NO MORE anguishing decision confronts any politician or judge or citizen than the allocation of public money for life-saving medical treatment. The Oregon legislature has now made the decision to focus its health money on prenatal care, rather than on transplant operations. As Michael Specter reported in this newspaper, the funds that could make 30 transplants possible will provide care for some 1,500 pregnant women.
The choice is particularly painful because the people who need transplants are individuals, with names, faces and their own stories of rising desperation. Preventive medicine is much less dramatic. Prenatal care benefits children who haven't yet been born. The infant mortality rate in Oregon, and throughout this country, is a good deal higher than it would be if all women had even the most routine prenatal attention. The numbers of lives saved, and the general contribution to the health and longevity of the population, will be greater when the money goes into the kind of preventive practice that the Oregon legislature has chosen to support. But the beneficiaries are lost in a statistical blur. They are the children to whom misfortunes did not happen. Their faces don't trouble the consciences of people who have to make the choices about public funds.
There are two things that you can't say about these choices. First, you can't say that they are new, a recent phenomenon produced by the high costs of modern medicine. Through most of history the world has rationed medical care by wealth and social standing. The poor were expected to die quietly. In this country it's only within the past generation that people have begun to think of even the most advanced medical remedies as the right of anyone who is sick, regardless of ability to pay. American society now affirms that principle for all but the most complex and difficult procedures. The transplant operations, and the enormous resources they demand, are an example of the exceptions that remain at the border line.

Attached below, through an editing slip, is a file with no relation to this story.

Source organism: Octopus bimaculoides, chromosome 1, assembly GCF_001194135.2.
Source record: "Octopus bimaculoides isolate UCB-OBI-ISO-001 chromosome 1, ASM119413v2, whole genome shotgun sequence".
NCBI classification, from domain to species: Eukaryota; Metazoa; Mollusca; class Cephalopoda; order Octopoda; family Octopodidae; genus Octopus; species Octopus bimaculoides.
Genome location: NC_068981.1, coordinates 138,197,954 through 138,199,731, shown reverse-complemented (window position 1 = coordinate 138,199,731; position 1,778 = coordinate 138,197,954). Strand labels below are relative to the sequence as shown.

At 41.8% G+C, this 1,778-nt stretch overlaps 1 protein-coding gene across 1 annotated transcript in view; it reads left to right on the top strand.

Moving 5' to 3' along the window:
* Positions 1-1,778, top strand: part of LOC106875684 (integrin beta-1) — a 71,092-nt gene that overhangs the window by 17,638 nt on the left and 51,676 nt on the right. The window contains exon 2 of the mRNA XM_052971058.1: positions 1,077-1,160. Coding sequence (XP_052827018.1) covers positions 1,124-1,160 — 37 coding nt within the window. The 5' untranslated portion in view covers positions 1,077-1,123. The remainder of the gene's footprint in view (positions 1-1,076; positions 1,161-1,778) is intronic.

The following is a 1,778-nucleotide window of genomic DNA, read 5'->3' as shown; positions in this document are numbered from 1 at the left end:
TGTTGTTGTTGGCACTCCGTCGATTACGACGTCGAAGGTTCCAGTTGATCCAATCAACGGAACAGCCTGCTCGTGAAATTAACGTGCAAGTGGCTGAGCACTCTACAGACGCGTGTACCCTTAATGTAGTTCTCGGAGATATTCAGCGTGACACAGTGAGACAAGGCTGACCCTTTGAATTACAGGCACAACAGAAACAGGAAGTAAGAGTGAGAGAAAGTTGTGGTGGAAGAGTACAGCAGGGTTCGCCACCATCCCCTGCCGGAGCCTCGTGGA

Nor can you say, as one of the Oregon legislators tried to say, that there's no need to choose -- that the state can provide all the care needed by everyone. The requirements are literally unlimited.
Other states will no doubt answer the same hard questions somewhat differently. But Oregon confronted this decision the right way. It didn't dodge or pretend that there was a simple way out. It recognized a political issue of the deepest sort and dealt with it rationally and carefully.